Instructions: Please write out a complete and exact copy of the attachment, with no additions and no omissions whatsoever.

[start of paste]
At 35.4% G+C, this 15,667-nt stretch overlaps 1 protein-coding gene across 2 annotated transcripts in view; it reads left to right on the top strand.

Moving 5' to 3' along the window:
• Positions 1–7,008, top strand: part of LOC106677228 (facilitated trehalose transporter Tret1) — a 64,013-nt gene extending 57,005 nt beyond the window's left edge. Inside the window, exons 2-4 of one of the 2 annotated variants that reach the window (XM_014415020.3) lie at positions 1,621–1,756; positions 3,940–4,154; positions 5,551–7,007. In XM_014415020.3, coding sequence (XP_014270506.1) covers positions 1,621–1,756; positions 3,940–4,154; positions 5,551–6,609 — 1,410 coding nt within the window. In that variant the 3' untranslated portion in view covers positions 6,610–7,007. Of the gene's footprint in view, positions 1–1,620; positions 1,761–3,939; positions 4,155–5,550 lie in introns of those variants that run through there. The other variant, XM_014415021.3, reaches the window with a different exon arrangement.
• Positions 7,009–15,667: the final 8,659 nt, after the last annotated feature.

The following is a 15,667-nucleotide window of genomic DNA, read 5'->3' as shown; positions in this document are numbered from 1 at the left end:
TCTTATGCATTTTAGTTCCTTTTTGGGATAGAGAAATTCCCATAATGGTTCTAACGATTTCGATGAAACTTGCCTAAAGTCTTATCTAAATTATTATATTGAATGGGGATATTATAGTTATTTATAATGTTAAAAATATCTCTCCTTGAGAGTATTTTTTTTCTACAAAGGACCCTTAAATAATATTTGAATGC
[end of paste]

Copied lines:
At 35.4% G+C, this 15,667-nt stretch overlaps 1 protein-coding gene across 2 annotated transcripts in view; it reads left to right on the top strand.

Moving 5' to 3' along the window:
• Positions 1–7,008, top strand: part of LOC106677228 (facilitated trehalose transporter Tret1) — a 64,013-nt gene extending 57,005 nt beyond the window's left edge. Inside the window, exons 2-4 of one of the 2 annotated variants that reach the window (XM_014415020.3) lie at positions 1,621–1,756; positions 3,940–4,154; positions 5,551–7,007. In XM_014415020.3, coding sequence (XP_014270506.1) covers positions 1,621–1,756; positions 3,940–4,154; positions 5,551–6,609 — 1,410 coding nt within the window. In that variant the 3' untranslated portion in view covers positions 6,610–7,007. Of the gene's footprint in view, positions 1–1,620; positions 1,761–3,939; positions 4,155–5,550 lie in introns of those variants that run through there. The other variant, XM_014415021.3, reaches the window with a different exon arrangement.
• Positions 7,009–15,667: the final 8,659 nt, after the last annotated feature.

The following is a 15,667-nucleotide window of genomic DNA, read 5'->3' as shown; positions in this document are numbered from 1 at the left end:
TCTTATGCATTTTAGTTCCTTTTTGGGATAGAGAAATTCCCATAATGGTTCTAACGATTTCGATGAAACTTGCCTAAAGTCTTATCTAAATTATTATATTGAATGGGGATATTATAGTTATTTATAATGTTAAAAATATCTCTCCTTGAGAGTATTTTTTTTCTACAAAGGACCCTTAAATAATATTTGAATGC